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Monday, 13 August 2012 10:41

Can a foreigner lease or purchase immovable property in South Africa? And, if this is possible, what are the requirements for such a transaction to be valid? Also, can I lease or sell my property to any foreigner? The answers to these questions are pertinent to landlords and sellers garnering interest of foreign tenants and purchasers.

In South Africa the right of a foreigner to purchase immovable property was restricted in the past by the Aliens Control Act. These restrictions were uplifted in 2003 by the new Immigration Act (“the Act”) which repealed the Aliens Control Act and many of its restrictive provisions and now clearly defines who a legal foreigner is and who is not. In short, a legal foreigner is a person in possession of a valid temporary residence permit or a permanent residence permit approved by the Department of Home Affairs.

The new Act makes provision for various temporary residence permits to be issued to foreigners, including amongst others:

  • A visitor’s permit
  • A work and entrepreneurial permit
  • A retired person permit

In principle a landlord or tenant can legitimately lease or sell immovable property to any person recognised under the Act as a legal foreigner.

Importantly, if a foreigner needs to secure funds to buy immovable property in South Africa, he may borrow only up to a maximum of 50% of the purchase price from a South African financial institution. The balance of the purchase price must be made up of foreign funds, which the foreigner will have to transfer to a South African bank account and the non-resident will need to provide proof of earnings as well as comply with the Financial Intelligence Centre Act.

That said, foreigners working in South Africa with a legal work permit, are not regarded as “non-residents” by the South African Reserve Bank. They are considered to be residents for the duration of the period of their work permit and are therefore not restricted to a loan of only 50% of the purchase price.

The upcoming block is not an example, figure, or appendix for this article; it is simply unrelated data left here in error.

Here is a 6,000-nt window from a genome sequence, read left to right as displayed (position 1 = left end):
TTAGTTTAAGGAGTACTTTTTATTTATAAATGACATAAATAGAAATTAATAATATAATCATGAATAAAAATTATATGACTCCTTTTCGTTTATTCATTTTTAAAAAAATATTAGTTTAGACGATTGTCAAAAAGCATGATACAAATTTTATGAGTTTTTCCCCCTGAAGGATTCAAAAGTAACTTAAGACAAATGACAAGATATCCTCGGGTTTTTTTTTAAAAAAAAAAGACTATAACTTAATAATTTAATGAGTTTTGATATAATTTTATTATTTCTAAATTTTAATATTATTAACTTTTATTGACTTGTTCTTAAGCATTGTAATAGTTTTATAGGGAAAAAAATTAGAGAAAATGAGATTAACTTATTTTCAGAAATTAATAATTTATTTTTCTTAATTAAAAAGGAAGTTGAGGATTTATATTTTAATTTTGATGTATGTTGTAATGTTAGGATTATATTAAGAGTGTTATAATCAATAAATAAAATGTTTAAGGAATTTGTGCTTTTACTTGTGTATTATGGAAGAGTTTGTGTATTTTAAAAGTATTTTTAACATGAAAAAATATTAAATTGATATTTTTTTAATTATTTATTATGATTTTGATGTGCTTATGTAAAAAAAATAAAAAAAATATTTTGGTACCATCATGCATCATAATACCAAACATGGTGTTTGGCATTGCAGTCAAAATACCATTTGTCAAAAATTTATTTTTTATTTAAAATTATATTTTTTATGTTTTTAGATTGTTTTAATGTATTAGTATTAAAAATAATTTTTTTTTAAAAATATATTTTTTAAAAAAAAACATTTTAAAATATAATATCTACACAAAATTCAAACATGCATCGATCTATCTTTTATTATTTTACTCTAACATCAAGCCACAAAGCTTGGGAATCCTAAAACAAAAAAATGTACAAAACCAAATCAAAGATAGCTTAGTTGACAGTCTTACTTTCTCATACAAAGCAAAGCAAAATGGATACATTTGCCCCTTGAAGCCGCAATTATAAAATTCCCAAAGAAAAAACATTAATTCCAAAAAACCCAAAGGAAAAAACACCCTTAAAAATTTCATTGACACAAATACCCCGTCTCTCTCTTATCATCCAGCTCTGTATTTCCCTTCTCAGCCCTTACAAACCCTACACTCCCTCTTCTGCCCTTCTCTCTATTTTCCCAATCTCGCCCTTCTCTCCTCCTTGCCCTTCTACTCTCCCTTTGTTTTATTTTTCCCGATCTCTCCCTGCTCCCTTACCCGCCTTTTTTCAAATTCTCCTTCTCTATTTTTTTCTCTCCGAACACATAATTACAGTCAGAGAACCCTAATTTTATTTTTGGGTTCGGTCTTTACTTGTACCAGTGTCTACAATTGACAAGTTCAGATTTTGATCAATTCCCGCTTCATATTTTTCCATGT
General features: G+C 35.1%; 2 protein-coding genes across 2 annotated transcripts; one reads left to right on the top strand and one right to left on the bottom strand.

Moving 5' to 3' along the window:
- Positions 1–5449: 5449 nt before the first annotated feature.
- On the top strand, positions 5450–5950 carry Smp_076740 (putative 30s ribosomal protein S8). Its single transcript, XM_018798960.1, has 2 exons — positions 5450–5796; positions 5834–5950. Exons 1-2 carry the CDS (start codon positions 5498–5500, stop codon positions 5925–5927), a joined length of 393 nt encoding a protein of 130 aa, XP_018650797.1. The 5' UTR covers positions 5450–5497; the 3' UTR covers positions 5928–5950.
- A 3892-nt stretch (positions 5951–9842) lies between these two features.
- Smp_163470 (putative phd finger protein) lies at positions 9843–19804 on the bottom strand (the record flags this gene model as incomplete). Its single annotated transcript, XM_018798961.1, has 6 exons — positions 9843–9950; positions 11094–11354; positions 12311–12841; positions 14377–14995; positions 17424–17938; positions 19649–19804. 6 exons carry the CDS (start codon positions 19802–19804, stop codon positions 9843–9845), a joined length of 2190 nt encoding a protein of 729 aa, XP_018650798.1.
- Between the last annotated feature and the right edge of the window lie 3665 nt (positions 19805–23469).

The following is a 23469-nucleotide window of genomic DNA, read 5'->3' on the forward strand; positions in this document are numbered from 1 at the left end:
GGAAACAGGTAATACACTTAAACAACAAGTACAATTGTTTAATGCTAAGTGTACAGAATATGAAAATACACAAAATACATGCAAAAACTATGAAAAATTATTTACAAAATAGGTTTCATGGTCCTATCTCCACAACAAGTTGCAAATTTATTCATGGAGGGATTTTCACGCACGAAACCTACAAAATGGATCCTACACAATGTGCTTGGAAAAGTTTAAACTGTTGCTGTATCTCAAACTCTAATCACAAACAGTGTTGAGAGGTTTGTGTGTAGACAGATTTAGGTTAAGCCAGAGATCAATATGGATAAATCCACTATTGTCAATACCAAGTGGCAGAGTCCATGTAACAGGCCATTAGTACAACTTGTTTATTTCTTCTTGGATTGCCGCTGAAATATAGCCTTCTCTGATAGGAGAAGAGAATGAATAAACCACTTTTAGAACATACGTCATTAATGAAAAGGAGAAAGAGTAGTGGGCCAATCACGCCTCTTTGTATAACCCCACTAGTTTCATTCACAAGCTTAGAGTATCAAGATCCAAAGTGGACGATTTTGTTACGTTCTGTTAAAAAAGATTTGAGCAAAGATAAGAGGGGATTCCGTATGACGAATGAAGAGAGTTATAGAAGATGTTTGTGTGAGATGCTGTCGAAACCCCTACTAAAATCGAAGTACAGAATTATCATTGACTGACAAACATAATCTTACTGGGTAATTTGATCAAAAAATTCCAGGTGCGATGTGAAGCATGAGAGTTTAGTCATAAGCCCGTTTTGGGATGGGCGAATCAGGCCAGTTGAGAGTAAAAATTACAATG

It is also important to take note that the Act criminalizes the letting or selling of immovable property to an illegal foreigner by making this transaction equivalent to the aiding and abetting of an illegal foreigner and is such an act classified as a criminal offence in terms of the Act.

In conclusion, a legal foreigner may let or buy immovable property in South Africa, provided that he is the holder of either a legal temporary residence permit or a permanent residence permit approved by the Department of Home Affairs. Ensure that you enquire from your potential tenant or purchaser whether they are legally present in South Africa and obtain the necessary proof from them before entering into any transaction with a foreigner. Also take account of the restrictions on local financing, particularly where the procurement of financing is a condition precedent to the agreement.

Published in Property
Friday, 12 August 2011 13:19

A landlord has a tacit hypothec over a tenant’s movable property, should the tenant fail to pay any rental that is due. However, the hypothec is only enforceable if the landlord has a court order to this effect!

Thus, prior to obtaining a court order, the tenant may remove his goods from the premises himself and the hypothec will fall away.

Section 32 of the Magistrate’s Court Act is a useful tool in such circumstances as it allows the landlord to obtain an urgent order perfecting the hypothec and authorising the sheriff to attach and remove the goods for safe-keeping, pending the finalisation of any action for the outstanding rental.

Published in Property